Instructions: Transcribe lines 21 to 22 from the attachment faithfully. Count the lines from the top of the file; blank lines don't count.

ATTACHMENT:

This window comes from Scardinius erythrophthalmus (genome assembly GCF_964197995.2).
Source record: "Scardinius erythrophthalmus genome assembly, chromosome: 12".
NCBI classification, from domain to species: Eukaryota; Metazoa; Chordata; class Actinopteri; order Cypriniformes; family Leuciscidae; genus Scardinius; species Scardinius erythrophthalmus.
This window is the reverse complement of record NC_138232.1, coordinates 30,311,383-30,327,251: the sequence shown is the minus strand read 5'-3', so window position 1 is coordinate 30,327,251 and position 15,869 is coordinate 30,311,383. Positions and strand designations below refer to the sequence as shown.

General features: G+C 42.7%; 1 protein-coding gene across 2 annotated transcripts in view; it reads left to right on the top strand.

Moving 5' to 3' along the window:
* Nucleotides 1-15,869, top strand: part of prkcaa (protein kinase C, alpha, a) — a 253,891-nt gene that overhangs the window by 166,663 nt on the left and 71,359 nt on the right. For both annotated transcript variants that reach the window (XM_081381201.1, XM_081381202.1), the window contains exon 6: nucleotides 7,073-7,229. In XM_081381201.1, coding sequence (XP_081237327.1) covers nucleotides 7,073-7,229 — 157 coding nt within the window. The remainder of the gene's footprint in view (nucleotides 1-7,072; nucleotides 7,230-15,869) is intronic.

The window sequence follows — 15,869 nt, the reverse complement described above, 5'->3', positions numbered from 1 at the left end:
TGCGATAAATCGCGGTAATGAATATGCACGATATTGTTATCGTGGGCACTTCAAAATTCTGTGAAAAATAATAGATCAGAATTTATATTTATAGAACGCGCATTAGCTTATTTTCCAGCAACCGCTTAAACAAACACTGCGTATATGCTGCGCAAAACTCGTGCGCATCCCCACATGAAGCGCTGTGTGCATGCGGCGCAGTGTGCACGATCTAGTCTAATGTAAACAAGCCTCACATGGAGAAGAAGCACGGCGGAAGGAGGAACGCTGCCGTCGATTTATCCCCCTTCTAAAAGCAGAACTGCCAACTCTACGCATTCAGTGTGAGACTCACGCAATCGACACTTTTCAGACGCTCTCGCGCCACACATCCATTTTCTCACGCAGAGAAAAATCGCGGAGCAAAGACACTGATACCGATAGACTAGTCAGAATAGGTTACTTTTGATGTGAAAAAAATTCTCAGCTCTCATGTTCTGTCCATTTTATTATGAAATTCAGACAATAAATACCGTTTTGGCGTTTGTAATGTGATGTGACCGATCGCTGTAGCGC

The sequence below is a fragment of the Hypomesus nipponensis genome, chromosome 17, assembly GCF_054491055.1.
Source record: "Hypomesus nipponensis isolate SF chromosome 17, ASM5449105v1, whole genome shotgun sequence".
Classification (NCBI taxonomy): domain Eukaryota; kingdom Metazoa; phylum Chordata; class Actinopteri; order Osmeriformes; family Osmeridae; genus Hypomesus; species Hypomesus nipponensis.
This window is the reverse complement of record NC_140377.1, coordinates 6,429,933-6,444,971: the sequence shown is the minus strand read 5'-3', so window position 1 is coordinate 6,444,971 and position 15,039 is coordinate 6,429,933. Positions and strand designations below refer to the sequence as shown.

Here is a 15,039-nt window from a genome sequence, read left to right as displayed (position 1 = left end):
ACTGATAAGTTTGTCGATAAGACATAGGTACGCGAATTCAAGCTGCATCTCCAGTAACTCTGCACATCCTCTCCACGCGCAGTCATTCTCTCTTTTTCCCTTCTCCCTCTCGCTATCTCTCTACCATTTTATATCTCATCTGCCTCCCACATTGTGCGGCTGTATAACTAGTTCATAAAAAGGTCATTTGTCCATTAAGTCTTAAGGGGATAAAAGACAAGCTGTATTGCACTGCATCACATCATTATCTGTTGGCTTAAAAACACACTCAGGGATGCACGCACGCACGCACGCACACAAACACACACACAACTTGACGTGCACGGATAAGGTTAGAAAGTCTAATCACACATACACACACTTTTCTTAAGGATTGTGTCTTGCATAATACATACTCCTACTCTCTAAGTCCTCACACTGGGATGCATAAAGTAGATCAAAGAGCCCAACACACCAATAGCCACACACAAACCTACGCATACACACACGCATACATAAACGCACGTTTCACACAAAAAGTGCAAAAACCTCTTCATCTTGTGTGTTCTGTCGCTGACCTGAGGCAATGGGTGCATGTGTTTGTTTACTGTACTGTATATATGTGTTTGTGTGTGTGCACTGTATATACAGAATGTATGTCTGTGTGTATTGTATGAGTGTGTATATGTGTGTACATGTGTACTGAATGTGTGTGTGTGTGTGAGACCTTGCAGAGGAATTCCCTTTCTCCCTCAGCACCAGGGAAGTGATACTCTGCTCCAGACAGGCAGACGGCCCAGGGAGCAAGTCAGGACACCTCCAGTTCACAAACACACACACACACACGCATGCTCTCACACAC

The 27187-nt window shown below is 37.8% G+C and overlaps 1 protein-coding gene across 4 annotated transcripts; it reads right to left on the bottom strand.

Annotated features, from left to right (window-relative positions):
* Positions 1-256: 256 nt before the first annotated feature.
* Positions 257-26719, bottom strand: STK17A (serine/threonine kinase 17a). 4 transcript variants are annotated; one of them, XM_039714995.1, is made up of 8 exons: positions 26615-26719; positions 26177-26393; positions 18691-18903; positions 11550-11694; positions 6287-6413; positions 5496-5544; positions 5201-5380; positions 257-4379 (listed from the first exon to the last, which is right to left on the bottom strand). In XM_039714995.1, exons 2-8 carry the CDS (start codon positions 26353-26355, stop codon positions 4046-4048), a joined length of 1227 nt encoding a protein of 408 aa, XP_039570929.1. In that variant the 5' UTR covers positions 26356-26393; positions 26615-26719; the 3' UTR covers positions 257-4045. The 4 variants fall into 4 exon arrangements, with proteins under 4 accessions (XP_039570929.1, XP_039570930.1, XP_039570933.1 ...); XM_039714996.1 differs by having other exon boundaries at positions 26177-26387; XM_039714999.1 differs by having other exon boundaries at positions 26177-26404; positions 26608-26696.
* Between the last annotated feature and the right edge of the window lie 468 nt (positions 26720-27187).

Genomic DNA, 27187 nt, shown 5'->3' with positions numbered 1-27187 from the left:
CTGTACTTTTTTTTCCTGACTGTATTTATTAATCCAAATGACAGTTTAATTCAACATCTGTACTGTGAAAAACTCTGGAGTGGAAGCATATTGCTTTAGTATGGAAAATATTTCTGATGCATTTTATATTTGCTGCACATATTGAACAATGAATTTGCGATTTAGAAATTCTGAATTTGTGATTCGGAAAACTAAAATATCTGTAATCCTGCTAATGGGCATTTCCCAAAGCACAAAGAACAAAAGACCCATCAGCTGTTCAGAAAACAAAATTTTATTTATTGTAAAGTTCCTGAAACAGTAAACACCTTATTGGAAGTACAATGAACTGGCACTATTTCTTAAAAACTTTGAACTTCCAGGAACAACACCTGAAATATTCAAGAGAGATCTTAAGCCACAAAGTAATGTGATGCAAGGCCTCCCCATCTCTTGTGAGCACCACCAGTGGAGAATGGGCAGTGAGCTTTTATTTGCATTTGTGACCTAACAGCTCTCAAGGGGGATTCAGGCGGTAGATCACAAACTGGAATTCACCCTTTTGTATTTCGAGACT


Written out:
Genomic DNA, 27187 nt, shown 5'->3' with positions numbered 1-27187 from the left:
CTGTACTTTTTTTTCCTGACTGTATTTATTAATCCAAATGACAGTTTAATTCAACATCTGTACTGTGAAAAACTCTGGAGTGGAAGCATATTGCTTTAGTATGGAAAATATTTCTGATGCATTTTATATTTGCTGCACATATTGAACAATGAATTTGCGATTTAGAAATTCTGAATTTGTGATTCGGAAAACTAAAATATCTGTAATCCTGCTAATGGGCATTTCCCAAAGCACAAAGAACAAAAGACCCATCAGCTGTTCAGAAAACAAAATTTTATTTATTGTAAAGTTCCTGAAACAGTAAACACCTTATTGGAAGTACAATGAACTGGCACTATTTCTTAAAAACTTTGAACTTCCAGGAACAACACCTGAAATATTCAAGAGAGATCTTAAGCCACAAAGTAATGTGATGCAAGGCCTCCCCATCTCTTGTGAGCACCACCAGTGGAGAATGGGCAGTGAGCTTTTATTTGCATTTGTGACCTAACAGCTCTCAAGGGGGATTCAGGCGGTAGATCACAAACTGGAATTCACCCTTTTGTATTTCGAGACT